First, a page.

In Germany, the revival impact on the individual state churches varied according to regional differentiation in German Protestantism.

In Württemberg, the older Pietism strongly influenced the revival. In Berlin, the Herrnhut preacher Johannes Jaenicke, who was closely connected with the English Awakening, founded a mission school, a Bible society, and a tract society in 1800. Ca. 20 years later, there were many Pietistic prayer groups in Berlin. Revivalists like August Tholuck, August Neander, and Ernst Wilhelm Hengstenberg received influential theological professorships at the University of Berlin.

During revival, there were no unfruitful dichotomies such as academic theology vs. spiritual piety, mission vs. internal church ministry, love of neighbour vs. individual self-examination, or grassroots vs. elite Christians.

Sermons of edification and repentance, redemptive and joyful Christianity, evangelical sermons on the dialectic of law and gospel, and the Pietist anti-liberalism were part of the multifaceted appearance of revival in church history.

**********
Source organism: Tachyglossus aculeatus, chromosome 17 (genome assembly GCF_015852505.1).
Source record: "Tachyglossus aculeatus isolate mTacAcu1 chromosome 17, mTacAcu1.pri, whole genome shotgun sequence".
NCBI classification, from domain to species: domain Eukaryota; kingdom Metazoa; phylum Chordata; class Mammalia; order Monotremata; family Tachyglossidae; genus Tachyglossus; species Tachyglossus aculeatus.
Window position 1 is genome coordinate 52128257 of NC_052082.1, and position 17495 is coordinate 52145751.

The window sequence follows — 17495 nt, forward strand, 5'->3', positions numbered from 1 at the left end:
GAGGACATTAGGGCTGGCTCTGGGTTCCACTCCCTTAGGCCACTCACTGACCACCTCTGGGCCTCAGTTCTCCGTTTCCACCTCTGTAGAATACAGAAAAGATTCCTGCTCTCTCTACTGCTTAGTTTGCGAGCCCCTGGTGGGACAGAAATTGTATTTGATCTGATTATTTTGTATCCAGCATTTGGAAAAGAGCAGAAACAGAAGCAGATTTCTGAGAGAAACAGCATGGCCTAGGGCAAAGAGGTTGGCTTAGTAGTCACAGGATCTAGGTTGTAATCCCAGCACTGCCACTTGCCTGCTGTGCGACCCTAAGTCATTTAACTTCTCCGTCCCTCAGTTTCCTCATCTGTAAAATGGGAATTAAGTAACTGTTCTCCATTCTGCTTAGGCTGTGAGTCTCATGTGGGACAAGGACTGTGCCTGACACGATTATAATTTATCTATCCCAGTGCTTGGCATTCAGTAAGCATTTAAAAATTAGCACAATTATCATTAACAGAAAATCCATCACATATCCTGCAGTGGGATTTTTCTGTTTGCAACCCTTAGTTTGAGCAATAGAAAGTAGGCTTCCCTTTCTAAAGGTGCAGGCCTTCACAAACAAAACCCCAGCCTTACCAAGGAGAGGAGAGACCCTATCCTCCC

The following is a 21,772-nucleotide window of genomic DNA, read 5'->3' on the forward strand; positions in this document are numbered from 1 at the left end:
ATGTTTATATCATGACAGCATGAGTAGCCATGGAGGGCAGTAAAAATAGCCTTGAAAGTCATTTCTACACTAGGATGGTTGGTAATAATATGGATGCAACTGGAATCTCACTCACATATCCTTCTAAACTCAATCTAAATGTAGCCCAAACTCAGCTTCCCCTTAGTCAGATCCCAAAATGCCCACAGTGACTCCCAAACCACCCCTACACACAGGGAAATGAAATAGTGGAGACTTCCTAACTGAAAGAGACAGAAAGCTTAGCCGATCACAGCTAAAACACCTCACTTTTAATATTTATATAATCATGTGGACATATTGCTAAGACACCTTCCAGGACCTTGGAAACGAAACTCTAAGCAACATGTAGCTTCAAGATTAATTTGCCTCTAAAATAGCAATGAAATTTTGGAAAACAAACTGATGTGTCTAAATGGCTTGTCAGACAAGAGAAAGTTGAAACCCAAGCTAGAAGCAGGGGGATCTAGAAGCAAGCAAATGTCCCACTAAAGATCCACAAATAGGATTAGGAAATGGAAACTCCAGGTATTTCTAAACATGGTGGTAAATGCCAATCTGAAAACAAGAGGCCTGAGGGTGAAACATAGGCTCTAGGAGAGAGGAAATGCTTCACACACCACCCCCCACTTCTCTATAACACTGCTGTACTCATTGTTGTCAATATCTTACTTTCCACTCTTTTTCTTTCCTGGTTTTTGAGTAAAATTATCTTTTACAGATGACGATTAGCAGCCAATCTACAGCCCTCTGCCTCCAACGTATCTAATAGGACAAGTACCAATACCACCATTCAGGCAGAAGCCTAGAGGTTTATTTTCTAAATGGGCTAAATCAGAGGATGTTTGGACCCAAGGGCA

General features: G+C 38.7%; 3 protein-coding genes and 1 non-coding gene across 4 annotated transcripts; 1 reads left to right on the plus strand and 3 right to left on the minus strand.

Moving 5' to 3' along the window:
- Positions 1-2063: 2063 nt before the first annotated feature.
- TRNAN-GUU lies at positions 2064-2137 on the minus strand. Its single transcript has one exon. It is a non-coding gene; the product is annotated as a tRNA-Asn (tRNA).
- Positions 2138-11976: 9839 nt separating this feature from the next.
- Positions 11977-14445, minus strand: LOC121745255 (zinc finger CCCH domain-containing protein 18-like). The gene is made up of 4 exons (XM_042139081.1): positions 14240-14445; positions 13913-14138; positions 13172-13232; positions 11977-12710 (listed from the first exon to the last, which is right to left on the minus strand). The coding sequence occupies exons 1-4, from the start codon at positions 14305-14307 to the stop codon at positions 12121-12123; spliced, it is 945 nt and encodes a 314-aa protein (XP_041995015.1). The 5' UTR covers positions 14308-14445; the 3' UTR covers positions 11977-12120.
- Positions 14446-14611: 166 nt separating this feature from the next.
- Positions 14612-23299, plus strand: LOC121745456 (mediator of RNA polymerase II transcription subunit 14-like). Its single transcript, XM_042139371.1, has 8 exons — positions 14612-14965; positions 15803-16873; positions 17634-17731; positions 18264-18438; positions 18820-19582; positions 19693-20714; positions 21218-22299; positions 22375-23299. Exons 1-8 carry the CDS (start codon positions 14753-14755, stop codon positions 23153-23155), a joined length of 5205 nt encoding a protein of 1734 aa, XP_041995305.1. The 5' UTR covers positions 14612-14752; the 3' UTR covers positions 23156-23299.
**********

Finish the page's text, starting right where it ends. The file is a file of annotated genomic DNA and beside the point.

Revival depends fully on God’s sovereign grace and mercy. Our part is to long for and pray ceaselessly for it. When revival comes, God will visit us with his glorious presence. May God stir our hearts to pray in our souls’ agony with Isaiah:

Oh that you would rend the heavens and come down,
that the mountains might quake at your presence—
as when fire kindles brushwood
and the fire causes water to boil—
to make your name known to your adversaries,
and that the nations might tremble at your presence! (Isa. 64:1-2)


Rev Dr Billy Kristanto is the Academic Dean at International Reformed Evangelical Seminary Jakarta. Graduated from Heidelberg University (Ph.D in musicology, Th.D in systematic theology), he is an ordained pastor of Reformed Evangelical Church of Indonesia.